Heritage of Labor Conflict in the United States

Hey there! I’m Maura Bainbridge, PhD Candidate at Binghamton and next up on the MAPA blog.  This month I will be talking about my research, that is – labor heritage in the United States. Many former MAPA blog posts have talked about heritage issues (Hey Ashley! Hi Angela!) but I aim to do so in the context of labor, particularly labor conflicts.

Situating Heritage

 I’m choosing to engage with heritage, rather than history, because heritage leaves room for personal identity- as people living today pick and choose bits of the past to identify with. (Though constructions of history are a fertile issue for another blog series.) Capitalism, and thus labor relations, are implicated in heritage production as more goods (tokens of memory to place aspects of identity into) are created, and the past is actively bulldozed over, reinforcing the need to remember before it’s too late (Connerton 1989).

Laurajane Smith (2006) presents the concept of ‘authorized heritage discourse,’ (AHD) as the official narrative of the past. The AHD focuses on beautiful objects, sites and places.  These must be preserved for future generations “for their ‘education’, and to forge a sense of common identity based on the past.” This discourse commonly discusses the greatest and biggest, the first or the best. It emphasizes national and class differences, as well as beauty and innovation.

digging-veg-smile-hat

A “Simpler Time” at Colonial Williamsburg

The AHD defines what is heritage.  It assigns value and defines national ideals of heritage preservation based on aesthetics and history.  The aspects that most appeal to the AHD are grand stories, often with morals to be internalized.  Think Colonial Williamsburg.

 

The AHD also makes room for terribly tragic events, as long as we can learn from them.  Often, the heritage of disaster is shrouded in messages of “Never Again”, with a tinge of horrific interest. This type of heritage is often termed “difficult” (MacDonald 2009). Sharon MacDonald uses the term to discuss re-use of Nazi buildings in Germany.  Other examples include the Nanjing Massacre Memorial, Hiroshima “Peace Memorial”, and Apartheid Memorials in South Africa (Logan and Reeves 2009).  We might also consider the 9/11 Monument in this context.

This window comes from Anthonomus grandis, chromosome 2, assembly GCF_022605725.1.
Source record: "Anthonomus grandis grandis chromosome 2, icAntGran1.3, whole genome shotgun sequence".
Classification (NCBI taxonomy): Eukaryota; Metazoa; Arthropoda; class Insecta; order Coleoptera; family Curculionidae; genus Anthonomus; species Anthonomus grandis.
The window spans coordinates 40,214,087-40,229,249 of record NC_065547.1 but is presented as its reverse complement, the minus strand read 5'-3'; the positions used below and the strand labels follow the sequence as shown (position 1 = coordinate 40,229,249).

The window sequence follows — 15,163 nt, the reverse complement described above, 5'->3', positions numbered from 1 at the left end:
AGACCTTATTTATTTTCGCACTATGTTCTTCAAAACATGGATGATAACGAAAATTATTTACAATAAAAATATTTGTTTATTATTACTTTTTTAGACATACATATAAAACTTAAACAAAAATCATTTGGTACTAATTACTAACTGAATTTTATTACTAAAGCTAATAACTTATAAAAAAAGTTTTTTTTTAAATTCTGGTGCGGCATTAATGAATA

This process of authorizing heritage implicates the expertise of us as archaeologists and other heritage professionals because what we choose to work on becomes authorized as worthwhile heritage. The AHD promotes a shared national identity and set of beliefs.

Through this series of posts I will be arguing that the heritage of more mundane evils, for example, labor conditions and the eventual labor strikes of the late 19th and early 20th centuries, do not easily fit into the Authorized Heritage Discourse.

Heritage professionals must negotiate between the AHD and the reality of their sites, as this has concrete implications for tourism, funding & preservation.

How to negotiate with AHD?

In my view, heritage professionals have a two options:

First, they can sanitize their sites for a wide range of visitors. In this option, labor strikes are not demonstrative of class war, but rather glazed over in grander narratives of industry.  The United States, or specific region of industrial might is touted for its technological prowess & producing power. Machines will be discussed in terms of how efficiently they can produce materials, how big the buildings built with them can get, and how magnificent this melting pot of the United States is because of it. Humans are rarely shown and if they are, they are merely props in demonstrating the enormousness of industrial machinery and spaces.

The other option is to resist. Heritage professionals can engage with the more gruesome side of the history.  They can present workers as humans, who labored in these dangerous spaces, often in unfair and unsafe conditions.  They can illuminate the exploitation that lead to labor conflict. THEY CAN MENTION LABOR CONFLICT AT ALL. Of course, this narrative comes with less funding, fewer visitors, and an often sour public opinion.

Stay tuned.

 

 

Connerton, Paul

1989  How Societies Remember. Cambridge University Press, Cambridge.

Logan, William and Keir Reeves

2009 Places of Pain and Shame: Dealing with ‘Difficult Heritage’  Routledge, London.

Macdonald, Sharon

2009 Difficult Heritage: Negotiating the Nazi Past in Nuremburg and Beyond. Routledge, London.

Smith, Laurajane

2006 Uses of Heritage. Routledge, London.

 

 

 

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